How to STOP Money Fights in Your Relationship

There are few issues that bring out the worst in relationships and couples like money. It doesn’t matter if you are rolling in the dough or struggling to make ends meet – money fights cross all socio-economic, ethnic, religious and any other type of boundary lines that exists!!! Money fights are, in fact, the #1 reason for fighting among couples.

Money sparks more disagreements, kindles the most resentment and confusion, and is a major reason (if not the reason) behind many divorces.

And guess what? As you accumulate wealth throughout your relationship, money fights do not disappear; the stakes just get higher.

This begs the question: “What exactly are couples fighting about when they fight about money”? Sure, there might be some discrepancy between how much one half of a couple wants to spend on clothes, entertainment, or vacation. But I hate to break it to you – money fights have very little to do with money! Unfortunately, money often gets in the way of love – even in the most romantic and otherwise compatible relationships.

So what is going on here? It is common knowledge that people enter into their romantic relationships with their own psychological portfolio of emotions, hopes, fears, strengths and weaknesses – all of which have been shaped by our past. However, no one addresses the portfolio of emotions we bring to money and finances – which has also been shaped by our past. So money – and the emotions surrounding it – is usually the 600 pound gorilla in the middle of the room in any relationship. And it rears its ugly and “not so little” head when we have disagreements on how to spend or not spend it in our relationship.

Let’s address this 600 lb.gorilla in the room head on with the following facts.

1. Love and money have absolutely nothing to do with each other. Money is an emotionally loaded issue for couples because each person brings their own set of values, beliefs and attitudes about money to their relationship – most of which have been formed by the time we are 12 years old. Conflicting values and attitudes about money are at the core of financial conflict in relationships (notice I didn’t mention a word about love).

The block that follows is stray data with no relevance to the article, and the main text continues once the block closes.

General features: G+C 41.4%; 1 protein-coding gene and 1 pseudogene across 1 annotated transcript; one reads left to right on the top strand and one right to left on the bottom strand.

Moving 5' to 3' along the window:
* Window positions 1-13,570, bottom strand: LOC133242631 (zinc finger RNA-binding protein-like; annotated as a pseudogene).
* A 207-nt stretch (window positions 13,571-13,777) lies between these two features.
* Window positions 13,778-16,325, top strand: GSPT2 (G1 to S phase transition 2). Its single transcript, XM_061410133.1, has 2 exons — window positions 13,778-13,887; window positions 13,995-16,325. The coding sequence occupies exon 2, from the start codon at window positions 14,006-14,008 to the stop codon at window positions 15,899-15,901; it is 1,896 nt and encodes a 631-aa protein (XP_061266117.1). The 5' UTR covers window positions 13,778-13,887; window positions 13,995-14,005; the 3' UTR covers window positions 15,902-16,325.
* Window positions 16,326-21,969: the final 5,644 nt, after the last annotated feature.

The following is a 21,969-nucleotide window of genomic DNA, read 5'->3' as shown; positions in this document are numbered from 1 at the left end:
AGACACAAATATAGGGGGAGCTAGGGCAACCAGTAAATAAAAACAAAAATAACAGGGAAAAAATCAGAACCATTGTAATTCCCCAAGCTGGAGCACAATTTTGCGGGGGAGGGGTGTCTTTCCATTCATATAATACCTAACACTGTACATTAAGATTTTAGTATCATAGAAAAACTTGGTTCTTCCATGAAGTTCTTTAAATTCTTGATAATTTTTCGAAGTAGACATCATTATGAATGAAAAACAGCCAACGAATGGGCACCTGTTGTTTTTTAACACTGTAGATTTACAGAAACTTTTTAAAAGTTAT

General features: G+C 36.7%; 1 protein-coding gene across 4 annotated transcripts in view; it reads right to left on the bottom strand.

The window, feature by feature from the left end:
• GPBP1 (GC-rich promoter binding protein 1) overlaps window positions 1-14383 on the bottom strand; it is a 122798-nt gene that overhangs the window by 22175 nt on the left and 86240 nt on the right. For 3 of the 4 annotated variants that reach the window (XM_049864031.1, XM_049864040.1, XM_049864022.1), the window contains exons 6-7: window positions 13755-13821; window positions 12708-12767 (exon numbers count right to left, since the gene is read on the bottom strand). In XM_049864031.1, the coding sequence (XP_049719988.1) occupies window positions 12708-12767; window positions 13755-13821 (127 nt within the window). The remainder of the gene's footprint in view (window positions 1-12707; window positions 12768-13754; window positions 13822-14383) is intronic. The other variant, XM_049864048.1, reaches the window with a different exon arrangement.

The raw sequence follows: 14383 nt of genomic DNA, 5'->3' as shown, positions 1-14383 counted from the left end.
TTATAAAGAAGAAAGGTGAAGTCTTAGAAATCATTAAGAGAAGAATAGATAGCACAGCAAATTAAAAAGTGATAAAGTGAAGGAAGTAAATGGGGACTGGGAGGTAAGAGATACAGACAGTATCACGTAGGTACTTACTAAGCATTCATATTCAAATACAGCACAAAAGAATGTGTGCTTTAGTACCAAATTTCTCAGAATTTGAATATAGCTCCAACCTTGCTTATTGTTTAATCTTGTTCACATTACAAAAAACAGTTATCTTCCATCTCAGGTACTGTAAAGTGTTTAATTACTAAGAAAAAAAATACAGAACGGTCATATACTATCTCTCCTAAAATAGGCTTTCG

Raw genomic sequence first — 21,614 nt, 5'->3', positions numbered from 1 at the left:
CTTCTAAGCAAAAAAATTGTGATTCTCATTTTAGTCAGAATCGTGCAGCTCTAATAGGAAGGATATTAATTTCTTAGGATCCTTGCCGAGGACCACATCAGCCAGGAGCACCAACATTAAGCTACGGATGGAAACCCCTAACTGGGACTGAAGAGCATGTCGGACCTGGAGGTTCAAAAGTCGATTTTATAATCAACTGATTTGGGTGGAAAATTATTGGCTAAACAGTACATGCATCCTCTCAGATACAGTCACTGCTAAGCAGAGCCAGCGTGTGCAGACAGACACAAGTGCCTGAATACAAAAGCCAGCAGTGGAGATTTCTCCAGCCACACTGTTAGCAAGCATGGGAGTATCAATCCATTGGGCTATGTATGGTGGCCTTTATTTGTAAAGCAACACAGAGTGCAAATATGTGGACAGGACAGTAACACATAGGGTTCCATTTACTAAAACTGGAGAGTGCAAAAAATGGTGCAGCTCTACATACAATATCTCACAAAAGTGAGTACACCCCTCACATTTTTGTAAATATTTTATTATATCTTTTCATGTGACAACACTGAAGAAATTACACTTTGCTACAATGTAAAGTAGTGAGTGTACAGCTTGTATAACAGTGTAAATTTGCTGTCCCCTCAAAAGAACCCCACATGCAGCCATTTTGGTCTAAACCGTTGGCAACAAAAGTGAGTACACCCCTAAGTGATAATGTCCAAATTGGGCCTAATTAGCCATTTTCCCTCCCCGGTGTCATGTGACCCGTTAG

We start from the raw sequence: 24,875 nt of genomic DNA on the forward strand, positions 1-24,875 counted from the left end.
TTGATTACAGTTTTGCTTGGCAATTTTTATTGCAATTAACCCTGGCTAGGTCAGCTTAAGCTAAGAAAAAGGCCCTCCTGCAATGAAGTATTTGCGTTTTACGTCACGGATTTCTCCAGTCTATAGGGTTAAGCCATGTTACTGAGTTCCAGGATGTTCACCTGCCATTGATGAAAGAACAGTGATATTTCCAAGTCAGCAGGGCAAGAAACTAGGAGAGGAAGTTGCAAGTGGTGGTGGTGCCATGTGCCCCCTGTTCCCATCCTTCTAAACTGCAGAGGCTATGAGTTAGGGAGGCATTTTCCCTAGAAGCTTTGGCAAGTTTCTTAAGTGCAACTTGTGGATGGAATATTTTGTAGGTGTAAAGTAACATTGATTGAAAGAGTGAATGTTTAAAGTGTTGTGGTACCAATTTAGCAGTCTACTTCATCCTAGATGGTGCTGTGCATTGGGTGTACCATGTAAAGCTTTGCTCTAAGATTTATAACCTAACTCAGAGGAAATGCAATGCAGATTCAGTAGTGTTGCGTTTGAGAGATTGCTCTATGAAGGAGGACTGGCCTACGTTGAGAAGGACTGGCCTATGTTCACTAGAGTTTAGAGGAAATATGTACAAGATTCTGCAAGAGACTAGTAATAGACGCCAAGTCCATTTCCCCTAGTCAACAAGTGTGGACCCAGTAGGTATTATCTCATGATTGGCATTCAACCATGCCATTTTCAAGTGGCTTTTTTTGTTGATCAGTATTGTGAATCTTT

2. Most people don’t really know how their views about money have been shaped. We tend to know we are either a “spender” or a “saver” – but if hard pressed to tell you why or how we got this way – most people couldn’t tell you for sure. Therefore, it becomes quite a daunting task to build a financial life that blends both partner’s hopes and dreams for today and the future!

3. Money fights are rooted in what money symbolizes for each person in the relationship. Does money represent emotional security, control or power for you?Do you know what money symbolizes for your partner? You must know this information so you can begin to bridge the difference between what money symbolizes for you as a couple. And their will be plenty of differences to bridge since you grew up in two different homes which, in all likelihood, valued money differently. Doing this will go an incredibly long way in helping to end, or at the very least de-fuse your money fights.

4. Money fights have to do with each partner’s perception that the other does not respect your feelings when it comes to financial decision making, nor are they willing to accommodate your needs. In other words, you or your partner feel disrespected or ignored by the other when a financial decision is made that you either disagree with or would not make.

Finally, you need to shift your mindset about money. Once you have done all of the above – you are now in a position to shift your view of money as an emotion or power tool and treat it for what it really is – a commodity. If you can take all the emotions away from money and view it as any other commodity, (which it is) you will no longer view money in relation to power and control in your relationship. Once you have done this, you will be well on your way to stopping the money fights in your relationship!

Rekindle Romance and Happiness in Your Relationship,

Dr. Patty Ann

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